With Father's Day just around the corner on Sunday. I have taken a few minutes to think about my own father. Even though my dad passed away in 1988, I still have a dad. I think of the many things he taught me all of the time and it is as if he is still with me.
My dad was born in May, Idaho in 1918. He learned how to work hard early in life and always believed in an honest days work for an honest days pay. He worked many jobs as a young man and he always liked being in the outdoors and out on the land. He worked on farms mostly and then he herded sheep for a man with a large livestock operation. Herding sheep can be a smelly job. Sometimes after they had hauled the sheep to an auction in Idaho Falls, the owner would take all of his workers to a nice restaurant and treat them to dinner. My dad always laughed when he told the story of the stares they would get from other diners when the group of smelly sheepmen came to dinner.
It seems people who work on the land always have a favorite horse and dog as a constant companion. Dad's horse was very patient and always just waited around as he worked on fences or anything else that needed attention.
My dad spent four years fighting in World War II. He didn't talk a lot about the war days, but we knew he was proud to have served his country. My brother and I were fascinated by a tatoo of a lady on his arm which mysteriously appeared there after a night he couldn't remember while stationed in Hawaii.
My mom and dad were married in 1948 and my sister was born two years later. My dad went to work at a hard rock mine in Patterson, Idaho a small town just down the road from May where he was born. Things from then on changed quite dramatically in his life and mine too although I wasn't born yet at the time.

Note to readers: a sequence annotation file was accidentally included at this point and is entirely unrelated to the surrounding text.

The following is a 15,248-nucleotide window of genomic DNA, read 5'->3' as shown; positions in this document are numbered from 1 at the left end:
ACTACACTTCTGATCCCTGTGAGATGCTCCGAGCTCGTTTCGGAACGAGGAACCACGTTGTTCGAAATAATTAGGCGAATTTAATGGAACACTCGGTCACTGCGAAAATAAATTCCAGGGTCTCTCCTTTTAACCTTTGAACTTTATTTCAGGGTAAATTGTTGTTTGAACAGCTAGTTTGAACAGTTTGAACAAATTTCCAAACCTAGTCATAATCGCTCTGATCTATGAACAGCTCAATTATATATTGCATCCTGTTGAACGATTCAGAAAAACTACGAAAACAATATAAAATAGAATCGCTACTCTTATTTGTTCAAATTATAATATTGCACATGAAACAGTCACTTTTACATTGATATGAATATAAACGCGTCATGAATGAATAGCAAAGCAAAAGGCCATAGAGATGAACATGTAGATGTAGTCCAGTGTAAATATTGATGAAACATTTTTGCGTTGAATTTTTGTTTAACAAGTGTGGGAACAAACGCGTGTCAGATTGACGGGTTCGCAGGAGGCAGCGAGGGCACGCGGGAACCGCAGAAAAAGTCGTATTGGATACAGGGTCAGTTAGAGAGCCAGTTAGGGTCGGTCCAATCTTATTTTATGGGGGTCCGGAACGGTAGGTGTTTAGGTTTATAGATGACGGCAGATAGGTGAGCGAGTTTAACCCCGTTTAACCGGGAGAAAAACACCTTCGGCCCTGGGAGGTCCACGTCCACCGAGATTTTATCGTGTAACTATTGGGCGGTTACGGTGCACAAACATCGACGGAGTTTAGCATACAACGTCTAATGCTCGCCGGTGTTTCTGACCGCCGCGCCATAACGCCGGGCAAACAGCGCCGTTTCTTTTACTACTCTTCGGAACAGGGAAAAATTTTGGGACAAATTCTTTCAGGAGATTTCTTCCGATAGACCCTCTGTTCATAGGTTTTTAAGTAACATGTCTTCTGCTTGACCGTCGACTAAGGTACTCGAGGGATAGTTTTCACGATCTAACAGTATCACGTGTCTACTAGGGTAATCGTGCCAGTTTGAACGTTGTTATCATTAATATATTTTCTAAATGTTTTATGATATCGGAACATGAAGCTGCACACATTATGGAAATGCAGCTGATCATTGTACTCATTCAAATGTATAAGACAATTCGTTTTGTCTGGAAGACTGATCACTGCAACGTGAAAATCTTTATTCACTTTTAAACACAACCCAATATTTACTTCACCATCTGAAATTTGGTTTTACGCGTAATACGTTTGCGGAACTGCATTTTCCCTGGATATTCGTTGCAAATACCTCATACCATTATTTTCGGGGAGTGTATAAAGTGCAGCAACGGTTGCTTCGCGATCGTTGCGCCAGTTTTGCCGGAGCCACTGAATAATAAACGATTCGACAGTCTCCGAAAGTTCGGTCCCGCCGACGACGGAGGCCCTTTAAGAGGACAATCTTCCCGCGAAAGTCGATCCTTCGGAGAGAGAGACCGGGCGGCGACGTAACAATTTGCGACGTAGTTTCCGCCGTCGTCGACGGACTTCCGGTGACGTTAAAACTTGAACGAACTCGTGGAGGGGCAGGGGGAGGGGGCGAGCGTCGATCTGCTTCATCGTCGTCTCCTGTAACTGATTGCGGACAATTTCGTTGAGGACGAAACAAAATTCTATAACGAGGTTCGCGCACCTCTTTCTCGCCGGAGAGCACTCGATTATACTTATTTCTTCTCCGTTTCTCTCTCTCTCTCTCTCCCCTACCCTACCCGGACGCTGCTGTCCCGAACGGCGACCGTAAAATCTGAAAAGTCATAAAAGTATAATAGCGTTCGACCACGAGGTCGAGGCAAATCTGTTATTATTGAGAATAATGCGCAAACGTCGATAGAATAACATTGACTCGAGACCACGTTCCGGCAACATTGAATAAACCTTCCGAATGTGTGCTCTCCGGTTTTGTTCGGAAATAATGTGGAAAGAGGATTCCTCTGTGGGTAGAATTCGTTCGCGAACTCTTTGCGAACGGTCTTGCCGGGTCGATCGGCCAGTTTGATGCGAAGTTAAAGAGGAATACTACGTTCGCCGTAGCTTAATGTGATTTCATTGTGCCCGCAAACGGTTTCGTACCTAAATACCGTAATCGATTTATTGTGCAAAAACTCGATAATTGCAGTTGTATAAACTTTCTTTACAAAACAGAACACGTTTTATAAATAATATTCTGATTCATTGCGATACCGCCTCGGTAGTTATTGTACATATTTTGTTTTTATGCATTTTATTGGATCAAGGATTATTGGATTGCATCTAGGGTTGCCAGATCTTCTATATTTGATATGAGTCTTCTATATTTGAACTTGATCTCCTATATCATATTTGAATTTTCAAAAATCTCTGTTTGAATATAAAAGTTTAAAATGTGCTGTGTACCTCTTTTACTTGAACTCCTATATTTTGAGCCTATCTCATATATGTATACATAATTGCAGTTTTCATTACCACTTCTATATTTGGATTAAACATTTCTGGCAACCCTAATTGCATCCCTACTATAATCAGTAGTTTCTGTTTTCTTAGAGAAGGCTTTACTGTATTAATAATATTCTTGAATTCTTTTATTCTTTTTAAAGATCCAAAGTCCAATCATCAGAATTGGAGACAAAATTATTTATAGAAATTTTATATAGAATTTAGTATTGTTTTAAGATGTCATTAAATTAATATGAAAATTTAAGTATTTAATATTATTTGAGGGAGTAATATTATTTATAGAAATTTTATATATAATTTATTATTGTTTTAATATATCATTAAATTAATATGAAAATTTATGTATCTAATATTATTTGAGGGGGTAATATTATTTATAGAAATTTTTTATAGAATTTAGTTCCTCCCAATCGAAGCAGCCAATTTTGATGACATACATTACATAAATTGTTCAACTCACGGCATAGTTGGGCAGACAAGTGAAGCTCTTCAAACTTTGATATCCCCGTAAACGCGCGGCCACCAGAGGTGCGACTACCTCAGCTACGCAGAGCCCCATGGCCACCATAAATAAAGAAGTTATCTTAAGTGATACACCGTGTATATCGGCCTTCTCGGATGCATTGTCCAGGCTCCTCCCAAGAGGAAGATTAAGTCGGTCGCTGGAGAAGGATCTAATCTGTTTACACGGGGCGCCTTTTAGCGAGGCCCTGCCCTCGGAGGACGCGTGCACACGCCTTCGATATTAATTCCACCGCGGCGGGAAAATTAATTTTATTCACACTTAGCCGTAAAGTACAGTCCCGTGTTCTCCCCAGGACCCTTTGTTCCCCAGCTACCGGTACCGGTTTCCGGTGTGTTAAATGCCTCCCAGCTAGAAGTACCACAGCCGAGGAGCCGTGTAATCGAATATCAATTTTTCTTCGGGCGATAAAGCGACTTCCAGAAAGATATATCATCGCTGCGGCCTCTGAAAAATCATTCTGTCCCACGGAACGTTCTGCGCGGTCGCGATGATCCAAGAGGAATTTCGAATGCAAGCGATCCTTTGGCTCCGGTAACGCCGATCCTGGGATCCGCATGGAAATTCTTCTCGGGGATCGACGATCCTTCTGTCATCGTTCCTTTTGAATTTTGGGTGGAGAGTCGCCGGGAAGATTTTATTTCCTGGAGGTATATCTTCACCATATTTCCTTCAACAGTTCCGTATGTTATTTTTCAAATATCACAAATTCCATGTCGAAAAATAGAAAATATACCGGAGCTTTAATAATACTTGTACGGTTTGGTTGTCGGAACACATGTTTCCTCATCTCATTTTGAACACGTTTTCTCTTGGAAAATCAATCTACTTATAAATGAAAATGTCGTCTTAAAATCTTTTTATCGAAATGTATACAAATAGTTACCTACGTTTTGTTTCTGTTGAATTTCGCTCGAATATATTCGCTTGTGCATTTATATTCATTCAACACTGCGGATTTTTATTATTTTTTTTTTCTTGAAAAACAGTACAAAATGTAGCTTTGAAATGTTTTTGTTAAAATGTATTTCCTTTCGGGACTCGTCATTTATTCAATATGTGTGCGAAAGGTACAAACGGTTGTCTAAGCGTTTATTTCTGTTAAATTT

One night after work he was climbing the stairs back out of the mine, his boots were muddy and the ladder was slick; he slipped off the ladder and fell 30 feet onto a pile of timbers used in the mine. His back was broken. He spent many months in recovery. He was taken to a Veterans hospital in Long Beach, Calif. where they did what they could for him. The doctors there told him he would never work again and they wanted to sign him up for complete disability. He refused, telling them he would walk again and he would work again. His recovery process was long and hard. He was left paralyzed from the waist down, but he found someone who could make him braces for his legs and he learned to walk with them. He sometimes used crutches if he needed to move faster.
The end result of his accident, was that we had to move and leave Idaho so my dad could find work. He became a teamster, because the physical labor of farm work was now something he couldn't do. But, he knew he could drive a truck and make a living for his family. My brother was born during my father's recovery from his accident. The doctors figured my brother and later me were pretty close to being miracles.
So we moved to Utah, as I grew up, I figured I was the one gypped because I wasn't born in Idaho and the rest of my family was. We returned to Idaho many times during my growing up years and my family always referred to it as going home. Going home for Memorial Day and going home for Thanksgiving.
The Salmon River Valley is so beautiful and here we had to move to a desert I thought. I remember not wanting to come home after trips to this bit of "God's country" as my relatives like to refer to their home.